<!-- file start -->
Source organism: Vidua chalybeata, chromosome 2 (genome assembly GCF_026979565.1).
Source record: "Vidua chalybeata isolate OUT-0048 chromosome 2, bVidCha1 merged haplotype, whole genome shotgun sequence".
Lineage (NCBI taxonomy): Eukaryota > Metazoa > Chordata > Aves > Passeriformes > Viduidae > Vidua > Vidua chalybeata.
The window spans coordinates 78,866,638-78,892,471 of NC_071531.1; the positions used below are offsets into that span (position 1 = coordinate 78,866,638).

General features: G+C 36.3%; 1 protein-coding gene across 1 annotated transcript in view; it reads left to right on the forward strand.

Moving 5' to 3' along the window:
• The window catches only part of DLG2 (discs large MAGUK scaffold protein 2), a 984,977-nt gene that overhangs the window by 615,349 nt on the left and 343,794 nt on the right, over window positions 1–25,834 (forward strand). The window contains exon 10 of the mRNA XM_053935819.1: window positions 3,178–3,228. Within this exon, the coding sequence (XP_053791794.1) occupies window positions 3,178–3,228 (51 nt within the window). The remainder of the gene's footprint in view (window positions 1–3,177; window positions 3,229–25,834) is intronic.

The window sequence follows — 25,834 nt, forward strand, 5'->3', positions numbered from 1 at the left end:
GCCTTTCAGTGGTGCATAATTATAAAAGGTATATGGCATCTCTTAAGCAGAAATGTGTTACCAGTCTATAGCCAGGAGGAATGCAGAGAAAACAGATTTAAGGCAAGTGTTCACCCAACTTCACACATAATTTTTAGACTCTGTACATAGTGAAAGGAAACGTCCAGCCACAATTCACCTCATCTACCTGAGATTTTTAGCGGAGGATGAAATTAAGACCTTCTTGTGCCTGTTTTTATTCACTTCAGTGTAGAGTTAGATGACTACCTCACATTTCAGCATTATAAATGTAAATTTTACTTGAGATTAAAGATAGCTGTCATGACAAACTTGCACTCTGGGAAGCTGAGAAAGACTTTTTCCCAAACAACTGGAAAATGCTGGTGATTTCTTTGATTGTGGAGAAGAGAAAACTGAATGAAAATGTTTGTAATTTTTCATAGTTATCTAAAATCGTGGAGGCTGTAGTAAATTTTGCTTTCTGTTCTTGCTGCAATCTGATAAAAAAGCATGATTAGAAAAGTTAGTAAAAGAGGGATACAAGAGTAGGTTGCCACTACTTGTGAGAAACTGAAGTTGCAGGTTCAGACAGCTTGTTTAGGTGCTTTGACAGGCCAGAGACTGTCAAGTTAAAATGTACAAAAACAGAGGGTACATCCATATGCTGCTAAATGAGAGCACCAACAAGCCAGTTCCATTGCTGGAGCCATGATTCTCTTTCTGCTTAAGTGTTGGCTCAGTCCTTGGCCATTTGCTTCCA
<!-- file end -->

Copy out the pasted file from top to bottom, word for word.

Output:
Source organism: Vidua chalybeata, chromosome 2 (genome assembly GCF_026979565.1).
Source record: "Vidua chalybeata isolate OUT-0048 chromosome 2, bVidCha1 merged haplotype, whole genome shotgun sequence".
Lineage (NCBI taxonomy): Eukaryota > Metazoa > Chordata > Aves > Passeriformes > Viduidae > Vidua > Vidua chalybeata.
The window spans coordinates 78,866,638-78,892,471 of NC_071531.1; the positions used below are offsets into that span (position 1 = coordinate 78,866,638).

General features: G+C 36.3%; 1 protein-coding gene across 1 annotated transcript in view; it reads left to right on the forward strand.

Moving 5' to 3' along the window:
• The window catches only part of DLG2 (discs large MAGUK scaffold protein 2), a 984,977-nt gene that overhangs the window by 615,349 nt on the left and 343,794 nt on the right, over window positions 1–25,834 (forward strand). The window contains exon 10 of the mRNA XM_053935819.1: window positions 3,178–3,228. Within this exon, the coding sequence (XP_053791794.1) occupies window positions 3,178–3,228 (51 nt within the window). The remainder of the gene's footprint in view (window positions 1–3,177; window positions 3,229–25,834) is intronic.

The window sequence follows — 25,834 nt, forward strand, 5'->3', positions numbered from 1 at the left end:
GCCTTTCAGTGGTGCATAATTATAAAAGGTATATGGCATCTCTTAAGCAGAAATGTGTTACCAGTCTATAGCCAGGAGGAATGCAGAGAAAACAGATTTAAGGCAAGTGTTCACCCAACTTCACACATAATTTTTAGACTCTGTACATAGTGAAAGGAAACGTCCAGCCACAATTCACCTCATCTACCTGAGATTTTTAGCGGAGGATGAAATTAAGACCTTCTTGTGCCTGTTTTTATTCACTTCAGTGTAGAGTTAGATGACTACCTCACATTTCAGCATTATAAATGTAAATTTTACTTGAGATTAAAGATAGCTGTCATGACAAACTTGCACTCTGGGAAGCTGAGAAAGACTTTTTCCCAAACAACTGGAAAATGCTGGTGATTTCTTTGATTGTGGAGAAGAGAAAACTGAATGAAAATGTTTGTAATTTTTCATAGTTATCTAAAATCGTGGAGGCTGTAGTAAATTTTGCTTTCTGTTCTTGCTGCAATCTGATAAAAAAGCATGATTAGAAAAGTTAGTAAAAGAGGGATACAAGAGTAGGTTGCCACTACTTGTGAGAAACTGAAGTTGCAGGTTCAGACAGCTTGTTTAGGTGCTTTGACAGGCCAGAGACTGTCAAGTTAAAATGTACAAAAACAGAGGGTACATCCATATGCTGCTAAATGAGAGCACCAACAAGCCAGTTCCATTGCTGGAGCCATGATTCTCTTTCTGCTTAAGTGTTGGCTCAGTCCTTGGCCATTTGCTTCCA